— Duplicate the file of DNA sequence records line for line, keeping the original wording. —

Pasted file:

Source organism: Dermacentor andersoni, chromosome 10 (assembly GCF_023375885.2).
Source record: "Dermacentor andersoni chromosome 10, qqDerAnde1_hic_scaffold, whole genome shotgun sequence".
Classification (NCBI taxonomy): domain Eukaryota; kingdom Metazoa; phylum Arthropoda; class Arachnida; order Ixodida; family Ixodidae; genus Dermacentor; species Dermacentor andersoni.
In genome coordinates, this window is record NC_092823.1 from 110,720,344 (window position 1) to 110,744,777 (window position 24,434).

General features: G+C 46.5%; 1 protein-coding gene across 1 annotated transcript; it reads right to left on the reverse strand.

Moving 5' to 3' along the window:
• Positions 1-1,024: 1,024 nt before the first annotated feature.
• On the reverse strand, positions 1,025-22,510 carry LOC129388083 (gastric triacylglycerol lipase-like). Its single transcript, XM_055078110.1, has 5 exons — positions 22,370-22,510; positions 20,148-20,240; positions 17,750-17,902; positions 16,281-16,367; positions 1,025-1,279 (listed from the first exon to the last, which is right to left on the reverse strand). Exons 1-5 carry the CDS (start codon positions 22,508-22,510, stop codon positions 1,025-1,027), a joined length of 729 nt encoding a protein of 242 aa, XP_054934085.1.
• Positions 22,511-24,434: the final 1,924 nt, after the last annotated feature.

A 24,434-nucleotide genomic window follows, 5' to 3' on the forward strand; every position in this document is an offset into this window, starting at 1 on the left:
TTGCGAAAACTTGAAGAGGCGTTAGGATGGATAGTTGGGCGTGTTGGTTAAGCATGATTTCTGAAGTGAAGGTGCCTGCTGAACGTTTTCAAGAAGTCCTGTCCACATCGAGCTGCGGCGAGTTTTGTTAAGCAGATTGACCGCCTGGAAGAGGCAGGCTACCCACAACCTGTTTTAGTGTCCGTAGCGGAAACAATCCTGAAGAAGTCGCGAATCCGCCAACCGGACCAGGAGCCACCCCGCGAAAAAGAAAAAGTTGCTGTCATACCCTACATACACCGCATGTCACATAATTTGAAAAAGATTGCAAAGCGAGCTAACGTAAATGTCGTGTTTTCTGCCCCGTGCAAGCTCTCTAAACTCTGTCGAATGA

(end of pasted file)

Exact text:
Source organism: Dermacentor andersoni, chromosome 10 (assembly GCF_023375885.2).
Source record: "Dermacentor andersoni chromosome 10, qqDerAnde1_hic_scaffold, whole genome shotgun sequence".
Classification (NCBI taxonomy): domain Eukaryota; kingdom Metazoa; phylum Arthropoda; class Arachnida; order Ixodida; family Ixodidae; genus Dermacentor; species Dermacentor andersoni.
In genome coordinates, this window is record NC_092823.1 from 110,720,344 (window position 1) to 110,744,777 (window position 24,434).

General features: G+C 46.5%; 1 protein-coding gene across 1 annotated transcript; it reads right to left on the reverse strand.

Moving 5' to 3' along the window:
• Positions 1-1,024: 1,024 nt before the first annotated feature.
• On the reverse strand, positions 1,025-22,510 carry LOC129388083 (gastric triacylglycerol lipase-like). Its single transcript, XM_055078110.1, has 5 exons — positions 22,370-22,510; positions 20,148-20,240; positions 17,750-17,902; positions 16,281-16,367; positions 1,025-1,279 (listed from the first exon to the last, which is right to left on the reverse strand). Exons 1-5 carry the CDS (start codon positions 22,508-22,510, stop codon positions 1,025-1,027), a joined length of 729 nt encoding a protein of 242 aa, XP_054934085.1.
• Positions 22,511-24,434: the final 1,924 nt, after the last annotated feature.

A 24,434-nucleotide genomic window follows, 5' to 3' on the forward strand; every position in this document is an offset into this window, starting at 1 on the left:
TTGCGAAAACTTGAAGAGGCGTTAGGATGGATAGTTGGGCGTGTTGGTTAAGCATGATTTCTGAAGTGAAGGTGCCTGCTGAACGTTTTCAAGAAGTCCTGTCCACATCGAGCTGCGGCGAGTTTTGTTAAGCAGATTGACCGCCTGGAAGAGGCAGGCTACCCACAACCTGTTTTAGTGTCCGTAGCGGAAACAATCCTGAAGAAGTCGCGAATCCGCCAACCGGACCAGGAGCCACCCCGCGAAAAAGAAAAAGTTGCTGTCATACCCTACATACACCGCATGTCACATAATTTGAAAAAGATTGCAAAGCGAGCTAACGTAAATGTCGTGTTTTCTGCCCCGTGCAAGCTCTCTAAACTCTGTCGAATGA